Escaping History and Shame in Looking for Alibrandi, Head On and Beneath the Clouds Felicity Collins , Therese Davis , 2004 single work criticism
— Appears in: Australian Cinema after Mabo 2004; (p. 152-171)
In this chapter Collins and Davis analyse how the films, Looking for Alibrandi, Head On and Beneath the Clouds 'invites us to consider the relation between the past and the present .' The authors argue that the stories these films tell, regarding 'coming of age, reveal a picture of young Australians as the inheritors of a nation divided on issues of race relations, land politics, national security, and how best to deal with the shameful episodes from our colonial past.' Although these films differ in style and content they express a common 'form of teen mobility fuelled by the desire to 'escape history' ... that is symptomatic of the specific difficulties of coming of age in post-Mabo Australia.' Source : Australian Cinema after Mabo (2004).
Reconciliation and the History Wars in Australian Cinema Felicity Collins , 2011-2012 single work criticism
— Appears in: Exhuming Passions : The Pressure of the Past in Ireland and Australia 2012; (p. 207-222)
'When The Proposition ( a UK/Australia co-production, directed by John Hillcoat and scripted by Nick Cave) was released in 2005, film reviewers had no qualms about claiming this spectacular saga of colonial violence on the Queensland frontier as a 'history' film. A reviewer on BBC Radio 4 described The Proposition as 'a bushranger Western...set in violent 1880s Australian outback exposing the bitter racial tensions between English and Irish settlers. A Sunday Times review declared that 'Australia's brutal post-colonial history is stripped of all the lies in a bloody clash of cultures between the British police, the Irish bushrangers and the Aborigines.' Foregrounding the film's revisionist spectacle of colonial violence, an Australian reviewer predicted that, despite 'scenes of throat-cutting torture, rape and exploding heads...The Proposition could be the most accurate look at our national history yet'. (Author's introduction, 207)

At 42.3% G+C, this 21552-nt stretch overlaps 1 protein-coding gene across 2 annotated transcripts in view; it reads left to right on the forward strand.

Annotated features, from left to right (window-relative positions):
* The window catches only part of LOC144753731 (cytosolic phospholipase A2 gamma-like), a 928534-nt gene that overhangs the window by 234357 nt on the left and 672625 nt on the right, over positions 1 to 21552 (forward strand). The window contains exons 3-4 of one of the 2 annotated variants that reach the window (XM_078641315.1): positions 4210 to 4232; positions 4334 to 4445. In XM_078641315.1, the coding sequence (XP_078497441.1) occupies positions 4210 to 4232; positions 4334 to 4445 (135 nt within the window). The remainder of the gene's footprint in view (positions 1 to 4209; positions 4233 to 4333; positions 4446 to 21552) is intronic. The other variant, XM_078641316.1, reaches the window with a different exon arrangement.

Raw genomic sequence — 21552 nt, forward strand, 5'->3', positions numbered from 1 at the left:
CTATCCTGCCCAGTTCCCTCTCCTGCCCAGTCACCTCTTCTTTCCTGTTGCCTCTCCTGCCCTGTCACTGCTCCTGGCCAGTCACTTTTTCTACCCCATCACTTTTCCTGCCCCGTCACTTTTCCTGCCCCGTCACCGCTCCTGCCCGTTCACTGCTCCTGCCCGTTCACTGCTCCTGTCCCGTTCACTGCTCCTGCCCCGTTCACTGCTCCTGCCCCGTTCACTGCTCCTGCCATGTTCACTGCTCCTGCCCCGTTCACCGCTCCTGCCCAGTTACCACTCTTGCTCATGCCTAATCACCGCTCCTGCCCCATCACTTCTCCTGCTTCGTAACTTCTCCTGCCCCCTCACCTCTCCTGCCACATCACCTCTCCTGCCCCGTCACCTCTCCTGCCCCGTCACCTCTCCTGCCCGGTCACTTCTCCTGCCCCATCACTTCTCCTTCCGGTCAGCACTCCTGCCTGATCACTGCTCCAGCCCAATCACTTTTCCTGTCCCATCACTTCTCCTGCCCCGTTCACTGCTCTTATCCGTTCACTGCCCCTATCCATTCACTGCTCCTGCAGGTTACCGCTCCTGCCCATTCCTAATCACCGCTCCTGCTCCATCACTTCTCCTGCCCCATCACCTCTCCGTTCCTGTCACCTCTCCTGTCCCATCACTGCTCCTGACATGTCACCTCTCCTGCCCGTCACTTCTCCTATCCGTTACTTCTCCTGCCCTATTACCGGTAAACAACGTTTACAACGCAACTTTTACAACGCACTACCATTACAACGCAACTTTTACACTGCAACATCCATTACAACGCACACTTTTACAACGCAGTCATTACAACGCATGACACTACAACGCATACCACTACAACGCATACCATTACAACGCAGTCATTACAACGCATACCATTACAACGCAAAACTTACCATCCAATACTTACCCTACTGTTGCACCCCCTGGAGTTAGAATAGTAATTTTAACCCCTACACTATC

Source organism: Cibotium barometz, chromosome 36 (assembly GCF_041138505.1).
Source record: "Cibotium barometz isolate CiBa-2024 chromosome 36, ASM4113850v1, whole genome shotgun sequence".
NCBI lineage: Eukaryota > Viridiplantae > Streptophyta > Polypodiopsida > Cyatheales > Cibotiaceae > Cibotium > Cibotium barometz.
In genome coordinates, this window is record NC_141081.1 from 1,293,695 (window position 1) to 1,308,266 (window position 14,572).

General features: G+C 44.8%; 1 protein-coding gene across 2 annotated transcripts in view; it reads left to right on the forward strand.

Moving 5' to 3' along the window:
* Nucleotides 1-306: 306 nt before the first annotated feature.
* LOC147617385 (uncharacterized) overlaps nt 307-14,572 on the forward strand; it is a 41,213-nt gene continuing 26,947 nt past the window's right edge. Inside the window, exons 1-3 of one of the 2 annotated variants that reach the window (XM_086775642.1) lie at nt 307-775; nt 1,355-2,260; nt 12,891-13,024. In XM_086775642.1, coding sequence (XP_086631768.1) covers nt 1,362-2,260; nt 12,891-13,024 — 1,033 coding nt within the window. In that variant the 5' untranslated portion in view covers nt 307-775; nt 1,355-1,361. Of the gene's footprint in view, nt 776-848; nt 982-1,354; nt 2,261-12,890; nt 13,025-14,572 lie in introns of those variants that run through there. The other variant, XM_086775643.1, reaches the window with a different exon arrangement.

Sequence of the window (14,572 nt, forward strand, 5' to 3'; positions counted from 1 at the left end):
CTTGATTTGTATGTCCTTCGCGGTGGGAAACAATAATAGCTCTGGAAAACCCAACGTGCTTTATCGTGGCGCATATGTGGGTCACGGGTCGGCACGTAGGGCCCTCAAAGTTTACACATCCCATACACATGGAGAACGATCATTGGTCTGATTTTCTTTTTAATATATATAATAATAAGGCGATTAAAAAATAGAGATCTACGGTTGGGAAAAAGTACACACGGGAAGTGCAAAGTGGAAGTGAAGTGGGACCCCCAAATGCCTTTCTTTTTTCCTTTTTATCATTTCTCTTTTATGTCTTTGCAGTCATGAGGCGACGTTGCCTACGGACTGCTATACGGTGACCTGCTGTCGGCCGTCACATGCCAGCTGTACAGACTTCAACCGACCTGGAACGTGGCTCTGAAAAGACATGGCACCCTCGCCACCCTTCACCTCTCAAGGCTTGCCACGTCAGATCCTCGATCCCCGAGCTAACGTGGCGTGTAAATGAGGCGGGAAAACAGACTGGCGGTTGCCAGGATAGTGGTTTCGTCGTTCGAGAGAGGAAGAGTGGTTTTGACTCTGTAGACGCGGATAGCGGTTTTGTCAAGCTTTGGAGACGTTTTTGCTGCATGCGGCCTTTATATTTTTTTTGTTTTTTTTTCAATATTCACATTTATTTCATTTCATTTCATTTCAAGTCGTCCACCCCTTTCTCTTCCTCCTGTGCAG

The Aboriginal Voice in Baz Luhrmann's Left-Leaning Australia (2008) D. Bruno Starrs , 2012 single work criticism
— Appears in: Continuum : Journal of Media & Cultural Studies , vol. 26 no. 4 2012; (p. 625-636)
'Arguing that Baz Luhrmann's Australia (2008) is a big-budget, non-independent film espousing a left-leaning political ideology in its non-racist representations of Aborigines on film, this paper suggests the addition of a 'fourth formation' to the 1984 Moore and Muecke model is warranted. According to their theorizing, racist 'first formation' films promote policies of assimilation whereas 'second formation' films avoid overt political statements in favour of more acceptable multicultural liberalism. Moore and Muecke's seemingly ultimate 'third formation films', however, blatantly foreground the director's leftist political dogma in a necessarily low budget, independent production. Australia, on the other hand, is an advance on the third formation because its left-leaning feminized Aboriginal voice is safely backed by a colossal production budget and indicates a transformation in public perceptions of Aboriginal issues. Furthermore, this paper argues that the use of low-cost post-production techniques such as voice-over narration by racially appropriate individuals and the use of diegetic song in Australia work to ensure the positive reception of the left-leaning message regarding the Stolen Generations. With these devices Luhrmann effectively counters the claims of right-wing denialists such as Andrew Bolt and Keith Windschuttle.' (Author's abstract, 625)
Seriously Funny : History and Humour in The Sapphires and Other Indigenous Comedies Rose Capp , 2012 single work criticism
— Appears in: Senses of Cinema , July no. 63 2012;
'The Sapphires (Wayne Blair, 2012) opens in an idyllic rural setting. A group of young Aboriginal girls run home across the paddocks in the fading evening light to sing for a gathering of family and friends. But this benign atmosphere rapidly switches to terror as white Australian Government officials arrive on the scene and forcibly remove one of the girls from the Cummeraganja Mission community. It is the late 1960s, and State and Federal Government "child protection" policies allow the removal of so-called "half-caste" Aboriginal children from their families, leaving a devastating and traumatic legacy that the film goes on to address.' (Author's introduction)